15 Takeaways Need for better (agile and adaptive) Joint M&S development strategy 1993 WARSIM ORD, 1995 Contract Award, 1997 CBS Baselined, 1999 WARSIM IOC, 2009 WARSIM available 1999 CBS and TACSIM used for U.S. Army CORPS Warfighter 2011 CBS and TACSIM used for U.S. Army CORPS Warfighter Current M&S CCDR (T0 through T2) Training Gaps National and Interagency play Crisis Management for C2 EX Non-combatant Evacuation Operations (NEO), Disaster and Humanitarian OPS Crowdsourcing and other emerging technologies (i.e. Facebook, Twitter, RSS feeds, YouTube) Integrated Collaboration tools (lack of standardization of collaboration technologies embedded in M&S) C4ISR systems continue to grow and get more complex driving M&S requirements i.e ABCS had 5 systems and now they have 10 Service parochialism with favorite sim drives overhead and cost ROI on increased training capability unsubstantiated CCDR validated requirements for a low overhead, unclass, portable Sim solution for taking training into other countries to build regional relations CCDR Battle Staff instructional strategy and media delivery methodology validated Agile development cycle required i.e. fast, responsive and adaptive to Warfighter’s requirements with right size process Current Joint and Service Model VV&A costly and in the end at times not trusted or used UNCLASSIFIED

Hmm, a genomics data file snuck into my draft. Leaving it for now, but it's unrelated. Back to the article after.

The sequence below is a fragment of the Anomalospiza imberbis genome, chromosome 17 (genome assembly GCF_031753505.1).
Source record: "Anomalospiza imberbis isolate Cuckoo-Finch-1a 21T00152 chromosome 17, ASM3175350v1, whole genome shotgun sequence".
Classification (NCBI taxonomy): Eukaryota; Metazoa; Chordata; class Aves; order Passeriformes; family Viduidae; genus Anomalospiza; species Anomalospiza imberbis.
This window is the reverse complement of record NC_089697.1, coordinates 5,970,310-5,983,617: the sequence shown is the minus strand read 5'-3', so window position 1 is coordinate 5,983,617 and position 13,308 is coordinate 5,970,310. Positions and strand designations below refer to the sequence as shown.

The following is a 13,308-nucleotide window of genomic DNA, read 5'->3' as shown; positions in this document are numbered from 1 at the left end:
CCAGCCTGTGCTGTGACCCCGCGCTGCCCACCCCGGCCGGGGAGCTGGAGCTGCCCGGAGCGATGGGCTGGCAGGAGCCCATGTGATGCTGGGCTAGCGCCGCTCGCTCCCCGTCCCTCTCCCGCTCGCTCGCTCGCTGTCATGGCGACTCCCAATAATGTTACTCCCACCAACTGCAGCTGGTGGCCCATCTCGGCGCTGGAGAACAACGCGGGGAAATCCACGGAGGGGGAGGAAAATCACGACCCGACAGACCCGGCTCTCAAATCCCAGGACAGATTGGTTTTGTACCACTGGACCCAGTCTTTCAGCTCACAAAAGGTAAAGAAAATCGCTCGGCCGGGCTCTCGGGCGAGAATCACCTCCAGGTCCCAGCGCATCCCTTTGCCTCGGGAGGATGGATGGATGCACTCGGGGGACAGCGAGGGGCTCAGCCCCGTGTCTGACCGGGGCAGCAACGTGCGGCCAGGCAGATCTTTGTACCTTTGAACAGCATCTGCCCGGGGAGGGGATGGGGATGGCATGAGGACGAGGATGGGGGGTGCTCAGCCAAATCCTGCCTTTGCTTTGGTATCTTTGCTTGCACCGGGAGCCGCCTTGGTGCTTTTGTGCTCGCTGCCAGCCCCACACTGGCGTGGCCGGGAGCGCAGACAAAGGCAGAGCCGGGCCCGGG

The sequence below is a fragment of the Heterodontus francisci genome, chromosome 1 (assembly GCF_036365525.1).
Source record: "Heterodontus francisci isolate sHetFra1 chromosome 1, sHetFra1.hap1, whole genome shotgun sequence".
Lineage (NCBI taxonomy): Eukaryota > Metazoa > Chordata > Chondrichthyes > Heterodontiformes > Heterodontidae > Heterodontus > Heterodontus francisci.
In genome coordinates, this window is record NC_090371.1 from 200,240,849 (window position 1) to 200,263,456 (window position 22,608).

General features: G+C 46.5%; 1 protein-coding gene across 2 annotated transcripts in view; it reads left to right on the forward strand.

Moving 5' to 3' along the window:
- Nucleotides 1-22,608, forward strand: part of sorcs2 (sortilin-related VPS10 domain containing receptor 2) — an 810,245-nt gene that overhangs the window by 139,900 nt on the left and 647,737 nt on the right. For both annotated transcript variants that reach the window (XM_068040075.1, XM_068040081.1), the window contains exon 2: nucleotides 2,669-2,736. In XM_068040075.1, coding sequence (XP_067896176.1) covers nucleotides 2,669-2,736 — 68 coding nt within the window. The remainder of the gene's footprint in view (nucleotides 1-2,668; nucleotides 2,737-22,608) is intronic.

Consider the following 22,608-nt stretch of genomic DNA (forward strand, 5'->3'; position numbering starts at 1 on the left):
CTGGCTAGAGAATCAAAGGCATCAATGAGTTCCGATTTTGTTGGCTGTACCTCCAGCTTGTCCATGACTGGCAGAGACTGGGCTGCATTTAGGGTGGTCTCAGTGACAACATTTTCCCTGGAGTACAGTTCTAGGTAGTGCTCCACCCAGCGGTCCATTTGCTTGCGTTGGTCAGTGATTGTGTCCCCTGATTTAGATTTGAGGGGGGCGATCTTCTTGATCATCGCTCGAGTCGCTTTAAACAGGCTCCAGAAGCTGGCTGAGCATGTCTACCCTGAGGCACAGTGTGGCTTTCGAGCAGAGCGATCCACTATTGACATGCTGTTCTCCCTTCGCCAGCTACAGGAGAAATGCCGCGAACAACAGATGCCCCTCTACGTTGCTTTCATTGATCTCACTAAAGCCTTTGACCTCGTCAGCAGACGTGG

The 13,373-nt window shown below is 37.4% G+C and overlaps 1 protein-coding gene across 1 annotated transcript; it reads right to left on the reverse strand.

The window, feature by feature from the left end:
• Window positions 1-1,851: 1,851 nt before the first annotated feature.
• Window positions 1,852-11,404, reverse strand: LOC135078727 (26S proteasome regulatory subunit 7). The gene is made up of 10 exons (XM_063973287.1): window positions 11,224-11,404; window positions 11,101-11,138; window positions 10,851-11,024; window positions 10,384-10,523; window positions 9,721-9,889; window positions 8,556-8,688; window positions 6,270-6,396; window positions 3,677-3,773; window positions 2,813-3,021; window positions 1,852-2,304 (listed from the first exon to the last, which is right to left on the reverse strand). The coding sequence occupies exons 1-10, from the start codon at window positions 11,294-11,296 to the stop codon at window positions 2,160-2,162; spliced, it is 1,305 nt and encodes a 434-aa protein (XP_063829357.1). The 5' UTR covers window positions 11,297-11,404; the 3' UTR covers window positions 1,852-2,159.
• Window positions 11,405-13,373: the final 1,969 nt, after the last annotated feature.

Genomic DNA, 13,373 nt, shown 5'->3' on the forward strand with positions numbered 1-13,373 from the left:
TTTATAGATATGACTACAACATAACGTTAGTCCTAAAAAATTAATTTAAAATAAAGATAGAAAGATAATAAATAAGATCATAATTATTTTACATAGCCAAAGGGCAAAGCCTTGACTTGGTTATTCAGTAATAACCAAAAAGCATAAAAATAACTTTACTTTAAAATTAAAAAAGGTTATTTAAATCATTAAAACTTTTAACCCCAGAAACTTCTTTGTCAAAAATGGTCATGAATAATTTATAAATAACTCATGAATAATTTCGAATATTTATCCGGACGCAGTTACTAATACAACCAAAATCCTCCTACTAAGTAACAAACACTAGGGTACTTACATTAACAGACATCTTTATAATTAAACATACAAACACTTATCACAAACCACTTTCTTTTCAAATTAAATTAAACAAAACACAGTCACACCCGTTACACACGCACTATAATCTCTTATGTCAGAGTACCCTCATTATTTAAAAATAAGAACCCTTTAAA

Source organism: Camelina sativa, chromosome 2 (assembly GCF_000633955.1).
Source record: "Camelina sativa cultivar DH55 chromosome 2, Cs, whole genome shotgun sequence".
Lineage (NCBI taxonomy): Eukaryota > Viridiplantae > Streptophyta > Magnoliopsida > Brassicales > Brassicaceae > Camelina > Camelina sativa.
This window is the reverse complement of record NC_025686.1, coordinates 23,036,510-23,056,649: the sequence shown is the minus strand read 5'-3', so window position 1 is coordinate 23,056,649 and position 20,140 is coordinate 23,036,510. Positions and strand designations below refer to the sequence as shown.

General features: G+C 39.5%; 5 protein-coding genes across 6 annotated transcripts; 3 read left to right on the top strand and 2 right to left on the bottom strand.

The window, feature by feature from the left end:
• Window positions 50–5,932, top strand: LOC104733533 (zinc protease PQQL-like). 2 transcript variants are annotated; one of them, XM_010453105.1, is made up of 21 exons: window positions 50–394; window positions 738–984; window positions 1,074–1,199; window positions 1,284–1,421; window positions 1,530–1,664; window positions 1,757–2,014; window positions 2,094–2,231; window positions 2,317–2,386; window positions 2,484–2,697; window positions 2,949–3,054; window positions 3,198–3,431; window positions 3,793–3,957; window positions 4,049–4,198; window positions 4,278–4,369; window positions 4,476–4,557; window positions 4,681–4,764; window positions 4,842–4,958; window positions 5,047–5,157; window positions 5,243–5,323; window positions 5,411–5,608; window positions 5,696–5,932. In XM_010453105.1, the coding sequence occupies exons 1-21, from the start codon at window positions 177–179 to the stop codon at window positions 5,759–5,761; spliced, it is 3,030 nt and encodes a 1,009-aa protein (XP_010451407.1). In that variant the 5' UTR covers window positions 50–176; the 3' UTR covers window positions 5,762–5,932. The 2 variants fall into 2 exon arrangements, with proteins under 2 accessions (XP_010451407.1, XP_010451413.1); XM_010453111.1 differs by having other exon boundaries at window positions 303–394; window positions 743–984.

16 Evaluation Criteria Support to J7 Exercise Program/Operational Costs (Weight X2): Merger of Operational Support Costs and extent to which COA support J7 Operational Exercise Mission Defense Training Enterprise (DTE) Support (Weight X2): Extent to which the COA supports the DTE as a whole and moves the community forward Support to Coalition Allies and CCDR Theater Engagement Strategy: Extent to which the COA supports the existing Joint M&S International User Community and NATO Technical Risk: The possibility that the application of software engineering theory, principles, and techniques will fail to yield the right software product. Development Costs: Software development costs for given capabilities Development Time: Time to implement changes Software Sustainment Costs: Costs of sustaining software staff and product lines Opportunity Costs: Costs/Impacts on current budgets and staff resources in terms of funding and time Competitive Joint Operational War gaming Capability: Extent to which the COA provides a valid Competitive Joint Operational War-game Return on Investment: ROI is an estimate of efficiency used to compare the training value returned by a number of different COA investments. Community of Practice: Motivate industry, services, agencies, and coalition partners to participate/contribute. Adaptability: Ability and agility to accommodate new and emerging requirements. Government Copyright (Weight X2): Develop product with contractors, using open source procedures and license the software as government copyright COA Evaluation based on a 3 point Scale (+, 0, and –) UNCLASSIFIED Bold text indicates new evaluation criteria (from original JTLS study)